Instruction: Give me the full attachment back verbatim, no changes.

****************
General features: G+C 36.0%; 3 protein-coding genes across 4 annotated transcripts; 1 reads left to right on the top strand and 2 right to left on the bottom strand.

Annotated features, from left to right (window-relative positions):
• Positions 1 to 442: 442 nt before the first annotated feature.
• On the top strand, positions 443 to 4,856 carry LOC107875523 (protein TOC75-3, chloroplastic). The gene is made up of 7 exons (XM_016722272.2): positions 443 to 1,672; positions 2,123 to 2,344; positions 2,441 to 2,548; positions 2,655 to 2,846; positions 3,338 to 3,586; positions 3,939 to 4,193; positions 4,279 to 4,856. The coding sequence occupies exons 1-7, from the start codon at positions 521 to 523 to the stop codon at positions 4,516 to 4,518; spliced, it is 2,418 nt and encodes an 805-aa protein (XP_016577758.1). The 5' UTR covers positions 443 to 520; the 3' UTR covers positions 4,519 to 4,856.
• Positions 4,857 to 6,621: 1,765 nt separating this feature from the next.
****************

General features: G+C 36.0%; 3 protein-coding genes across 4 annotated transcripts; 1 reads left to right on the top strand and 2 right to left on the bottom strand.

Annotated features, from left to right (window-relative positions):
• Positions 1 to 442: 442 nt before the first annotated feature.
• On the top strand, positions 443 to 4,856 carry LOC107875523 (protein TOC75-3, chloroplastic). The gene is made up of 7 exons (XM_016722272.2): positions 443 to 1,672; positions 2,123 to 2,344; positions 2,441 to 2,548; positions 2,655 to 2,846; positions 3,338 to 3,586; positions 3,939 to 4,193; positions 4,279 to 4,856. The coding sequence occupies exons 1-7, from the start codon at positions 521 to 523 to the stop codon at positions 4,516 to 4,518; spliced, it is 2,418 nt and encodes an 805-aa protein (XP_016577758.1). The 5' UTR covers positions 443 to 520; the 3' UTR covers positions 4,519 to 4,856.
• Positions 4,857 to 6,621: 1,765 nt separating this feature from the next.